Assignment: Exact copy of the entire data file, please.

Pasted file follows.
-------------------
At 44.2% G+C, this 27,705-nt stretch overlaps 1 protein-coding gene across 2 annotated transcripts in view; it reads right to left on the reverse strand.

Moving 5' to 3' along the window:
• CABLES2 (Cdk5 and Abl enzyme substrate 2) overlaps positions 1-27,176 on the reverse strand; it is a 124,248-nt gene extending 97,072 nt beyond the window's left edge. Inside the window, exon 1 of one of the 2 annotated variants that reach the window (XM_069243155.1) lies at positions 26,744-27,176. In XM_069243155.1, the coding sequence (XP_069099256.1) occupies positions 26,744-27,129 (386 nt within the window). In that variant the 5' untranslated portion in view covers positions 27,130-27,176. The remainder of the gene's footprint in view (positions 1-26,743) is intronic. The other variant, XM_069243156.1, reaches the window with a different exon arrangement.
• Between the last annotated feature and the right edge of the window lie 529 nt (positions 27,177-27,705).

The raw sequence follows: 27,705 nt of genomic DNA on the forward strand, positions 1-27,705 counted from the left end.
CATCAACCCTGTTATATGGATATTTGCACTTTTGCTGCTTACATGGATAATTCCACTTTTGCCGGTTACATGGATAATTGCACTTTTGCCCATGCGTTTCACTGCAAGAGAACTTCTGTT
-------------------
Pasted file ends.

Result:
At 44.2% G+C, this 27,705-nt stretch overlaps 1 protein-coding gene across 2 annotated transcripts in view; it reads right to left on the reverse strand.

Moving 5' to 3' along the window:
• CABLES2 (Cdk5 and Abl enzyme substrate 2) overlaps positions 1-27,176 on the reverse strand; it is a 124,248-nt gene extending 97,072 nt beyond the window's left edge. Inside the window, exon 1 of one of the 2 annotated variants that reach the window (XM_069243155.1) lies at positions 26,744-27,176. In XM_069243155.1, the coding sequence (XP_069099256.1) occupies positions 26,744-27,129 (386 nt within the window). In that variant the 5' untranslated portion in view covers positions 27,130-27,176. The remainder of the gene's footprint in view (positions 1-26,743) is intronic. The other variant, XM_069243156.1, reaches the window with a different exon arrangement.
• Between the last annotated feature and the right edge of the window lie 529 nt (positions 27,177-27,705).

The raw sequence follows: 27,705 nt of genomic DNA on the forward strand, positions 1-27,705 counted from the left end.
CATCAACCCTGTTATATGGATATTTGCACTTTTGCTGCTTACATGGATAATTCCACTTTTGCCGGTTACATGGATAATTGCACTTTTGCCCATGCGTTTCACTGCAAGAGAACTTCTGTT